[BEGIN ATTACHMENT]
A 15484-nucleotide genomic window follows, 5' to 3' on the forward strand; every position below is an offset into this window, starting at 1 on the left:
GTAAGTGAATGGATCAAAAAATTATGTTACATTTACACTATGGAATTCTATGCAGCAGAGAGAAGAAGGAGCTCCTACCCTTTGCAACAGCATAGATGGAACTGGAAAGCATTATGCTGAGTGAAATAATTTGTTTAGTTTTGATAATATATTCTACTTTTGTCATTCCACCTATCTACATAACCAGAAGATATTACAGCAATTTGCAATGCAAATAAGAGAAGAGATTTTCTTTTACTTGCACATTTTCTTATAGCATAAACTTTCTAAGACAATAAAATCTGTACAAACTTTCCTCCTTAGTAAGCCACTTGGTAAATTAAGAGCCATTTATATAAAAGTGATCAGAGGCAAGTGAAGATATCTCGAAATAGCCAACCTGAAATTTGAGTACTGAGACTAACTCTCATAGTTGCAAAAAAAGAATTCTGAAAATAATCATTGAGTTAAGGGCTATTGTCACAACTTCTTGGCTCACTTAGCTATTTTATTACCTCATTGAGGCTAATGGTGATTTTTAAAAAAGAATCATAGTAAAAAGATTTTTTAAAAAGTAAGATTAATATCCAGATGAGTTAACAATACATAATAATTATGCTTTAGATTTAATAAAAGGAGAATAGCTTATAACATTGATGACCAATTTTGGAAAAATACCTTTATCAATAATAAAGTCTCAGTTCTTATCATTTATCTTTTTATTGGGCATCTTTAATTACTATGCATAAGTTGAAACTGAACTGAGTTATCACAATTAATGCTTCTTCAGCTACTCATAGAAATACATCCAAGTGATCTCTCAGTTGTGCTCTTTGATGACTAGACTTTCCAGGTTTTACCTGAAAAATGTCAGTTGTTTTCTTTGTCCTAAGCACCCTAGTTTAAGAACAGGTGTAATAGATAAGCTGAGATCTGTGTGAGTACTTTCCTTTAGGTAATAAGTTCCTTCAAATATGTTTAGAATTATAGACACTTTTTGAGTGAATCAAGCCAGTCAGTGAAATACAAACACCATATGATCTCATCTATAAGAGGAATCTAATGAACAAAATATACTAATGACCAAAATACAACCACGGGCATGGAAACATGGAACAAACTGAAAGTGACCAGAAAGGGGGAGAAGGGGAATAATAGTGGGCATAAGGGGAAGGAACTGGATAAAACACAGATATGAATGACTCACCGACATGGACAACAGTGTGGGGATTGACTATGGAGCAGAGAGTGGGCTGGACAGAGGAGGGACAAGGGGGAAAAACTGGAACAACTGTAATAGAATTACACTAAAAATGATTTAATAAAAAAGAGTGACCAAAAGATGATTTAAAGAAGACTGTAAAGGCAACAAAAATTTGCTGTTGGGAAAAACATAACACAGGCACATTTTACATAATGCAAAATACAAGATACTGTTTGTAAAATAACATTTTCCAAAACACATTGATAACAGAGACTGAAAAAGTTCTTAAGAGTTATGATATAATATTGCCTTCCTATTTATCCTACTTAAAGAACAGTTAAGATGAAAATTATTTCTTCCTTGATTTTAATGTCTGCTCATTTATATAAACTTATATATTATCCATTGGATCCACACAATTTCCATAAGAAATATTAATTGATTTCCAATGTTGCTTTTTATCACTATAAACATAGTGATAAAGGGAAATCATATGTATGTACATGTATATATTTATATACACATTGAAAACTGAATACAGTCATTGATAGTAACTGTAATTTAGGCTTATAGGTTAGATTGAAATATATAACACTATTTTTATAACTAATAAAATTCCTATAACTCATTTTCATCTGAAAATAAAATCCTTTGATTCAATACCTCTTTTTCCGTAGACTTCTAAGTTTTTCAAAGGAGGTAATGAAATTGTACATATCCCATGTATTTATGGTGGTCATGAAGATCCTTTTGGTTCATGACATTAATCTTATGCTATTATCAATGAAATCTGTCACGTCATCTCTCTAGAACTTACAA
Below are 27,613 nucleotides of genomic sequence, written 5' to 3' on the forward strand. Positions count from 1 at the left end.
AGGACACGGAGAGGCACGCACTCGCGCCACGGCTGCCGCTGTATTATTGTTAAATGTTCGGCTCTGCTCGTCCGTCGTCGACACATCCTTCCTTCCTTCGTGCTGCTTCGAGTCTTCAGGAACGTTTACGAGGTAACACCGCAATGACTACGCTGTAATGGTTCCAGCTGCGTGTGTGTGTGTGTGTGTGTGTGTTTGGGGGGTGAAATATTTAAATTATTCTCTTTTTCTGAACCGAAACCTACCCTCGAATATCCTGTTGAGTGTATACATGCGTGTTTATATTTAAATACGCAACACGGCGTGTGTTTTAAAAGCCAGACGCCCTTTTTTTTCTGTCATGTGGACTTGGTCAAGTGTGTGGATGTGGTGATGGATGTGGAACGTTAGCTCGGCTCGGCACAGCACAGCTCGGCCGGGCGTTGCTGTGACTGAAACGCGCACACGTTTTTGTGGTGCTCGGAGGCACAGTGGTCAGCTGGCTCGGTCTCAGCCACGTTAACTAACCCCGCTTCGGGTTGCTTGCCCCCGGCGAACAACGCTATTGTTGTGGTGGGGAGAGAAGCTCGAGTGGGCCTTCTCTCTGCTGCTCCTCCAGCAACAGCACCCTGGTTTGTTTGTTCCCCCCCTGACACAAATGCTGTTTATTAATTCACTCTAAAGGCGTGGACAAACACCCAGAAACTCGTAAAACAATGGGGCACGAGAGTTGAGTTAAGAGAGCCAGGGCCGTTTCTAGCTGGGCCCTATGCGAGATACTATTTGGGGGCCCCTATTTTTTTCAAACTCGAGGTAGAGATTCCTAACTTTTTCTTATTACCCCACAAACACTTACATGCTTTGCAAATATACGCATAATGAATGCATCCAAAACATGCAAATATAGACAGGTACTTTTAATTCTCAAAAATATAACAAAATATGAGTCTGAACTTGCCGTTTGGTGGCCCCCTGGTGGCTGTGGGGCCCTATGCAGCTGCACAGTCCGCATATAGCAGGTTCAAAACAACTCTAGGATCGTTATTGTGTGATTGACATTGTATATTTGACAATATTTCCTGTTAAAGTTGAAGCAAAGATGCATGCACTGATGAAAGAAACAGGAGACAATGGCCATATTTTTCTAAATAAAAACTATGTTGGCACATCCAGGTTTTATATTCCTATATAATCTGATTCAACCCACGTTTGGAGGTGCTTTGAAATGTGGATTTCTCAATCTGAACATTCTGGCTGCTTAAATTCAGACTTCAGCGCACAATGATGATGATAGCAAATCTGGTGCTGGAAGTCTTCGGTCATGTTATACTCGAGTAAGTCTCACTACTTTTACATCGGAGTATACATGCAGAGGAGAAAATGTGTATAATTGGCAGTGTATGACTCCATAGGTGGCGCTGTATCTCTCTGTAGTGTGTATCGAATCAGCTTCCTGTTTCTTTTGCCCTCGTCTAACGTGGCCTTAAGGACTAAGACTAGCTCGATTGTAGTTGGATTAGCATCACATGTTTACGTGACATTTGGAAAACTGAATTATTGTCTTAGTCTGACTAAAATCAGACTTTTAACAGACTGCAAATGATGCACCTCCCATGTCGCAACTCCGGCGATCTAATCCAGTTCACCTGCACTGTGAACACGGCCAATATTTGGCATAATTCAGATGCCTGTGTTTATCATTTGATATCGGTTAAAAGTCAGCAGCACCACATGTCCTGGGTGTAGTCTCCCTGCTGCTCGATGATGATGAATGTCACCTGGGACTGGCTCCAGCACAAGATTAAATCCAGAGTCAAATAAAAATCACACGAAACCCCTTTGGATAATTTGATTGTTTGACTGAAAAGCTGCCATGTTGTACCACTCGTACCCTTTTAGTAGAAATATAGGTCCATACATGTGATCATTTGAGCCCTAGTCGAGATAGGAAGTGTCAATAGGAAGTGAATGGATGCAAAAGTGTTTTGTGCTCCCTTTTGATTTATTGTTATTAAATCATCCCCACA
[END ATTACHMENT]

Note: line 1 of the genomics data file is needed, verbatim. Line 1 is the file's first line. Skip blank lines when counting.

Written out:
A 15484-nucleotide genomic window follows, 5' to 3' on the forward strand; every position below is an offset into this window, starting at 1 on the left: